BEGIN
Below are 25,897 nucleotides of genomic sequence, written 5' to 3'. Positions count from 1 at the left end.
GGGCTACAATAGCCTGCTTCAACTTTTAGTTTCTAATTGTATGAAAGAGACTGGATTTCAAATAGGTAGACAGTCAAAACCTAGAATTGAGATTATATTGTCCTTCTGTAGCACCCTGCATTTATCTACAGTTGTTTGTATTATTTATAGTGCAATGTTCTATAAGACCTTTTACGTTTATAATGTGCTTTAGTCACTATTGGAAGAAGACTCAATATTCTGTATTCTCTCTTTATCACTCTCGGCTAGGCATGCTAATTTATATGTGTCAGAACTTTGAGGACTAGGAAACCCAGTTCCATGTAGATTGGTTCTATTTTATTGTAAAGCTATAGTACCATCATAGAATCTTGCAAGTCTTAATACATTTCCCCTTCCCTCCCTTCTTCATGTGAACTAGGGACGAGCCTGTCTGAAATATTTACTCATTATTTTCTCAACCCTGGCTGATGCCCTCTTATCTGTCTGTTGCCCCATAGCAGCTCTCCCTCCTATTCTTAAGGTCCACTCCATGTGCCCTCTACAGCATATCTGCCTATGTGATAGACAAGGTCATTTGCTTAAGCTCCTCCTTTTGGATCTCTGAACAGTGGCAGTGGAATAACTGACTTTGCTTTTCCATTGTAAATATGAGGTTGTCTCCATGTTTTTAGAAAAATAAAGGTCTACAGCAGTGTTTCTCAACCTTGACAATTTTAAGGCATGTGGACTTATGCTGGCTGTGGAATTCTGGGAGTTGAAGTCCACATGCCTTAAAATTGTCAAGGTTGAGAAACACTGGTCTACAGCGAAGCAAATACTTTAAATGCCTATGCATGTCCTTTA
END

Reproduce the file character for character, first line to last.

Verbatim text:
Below are 25,897 nucleotides of genomic sequence, written 5' to 3'. Positions count from 1 at the left end.
GGGCTACAATAGCCTGCTTCAACTTTTAGTTTCTAATTGTATGAAAGAGACTGGATTTCAAATAGGTAGACAGTCAAAACCTAGAATTGAGATTATATTGTCCTTCTGTAGCACCCTGCATTTATCTACAGTTGTTTGTATTATTTATAGTGCAATGTTCTATAAGACCTTTTACGTTTATAATGTGCTTTAGTCACTATTGGAAGAAGACTCAATATTCTGTATTCTCTCTTTATCACTCTCGGCTAGGCATGCTAATTTATATGTGTCAGAACTTTGAGGACTAGGAAACCCAGTTCCATGTAGATTGGTTCTATTTTATTGTAAAGCTATAGTACCATCATAGAATCTTGCAAGTCTTAATACATTTCCCCTTCCCTCCCTTCTTCATGTGAACTAGGGACGAGCCTGTCTGAAATATTTACTCATTATTTTCTCAACCCTGGCTGATGCCCTCTTATCTGTCTGTTGCCCCATAGCAGCTCTCCCTCCTATTCTTAAGGTCCACTCCATGTGCCCTCTACAGCATATCTGCCTATGTGATAGACAAGGTCATTTGCTTAAGCTCCTCCTTTTGGATCTCTGAACAGTGGCAGTGGAATAACTGACTTTGCTTTTCCATTGTAAATATGAGGTTGTCTCCATGTTTTTAGAAAAATAAAGGTCTACAGCAGTGTTTCTCAACCTTGACAATTTTAAGGCATGTGGACTTATGCTGGCTGTGGAATTCTGGGAGTTGAAGTCCACATGCCTTAAAATTGTCAAGGTTGAGAAACACTGGTCTACAGCGAAGCAAATACTTTAAATGCCTATGCATGTCCTTTA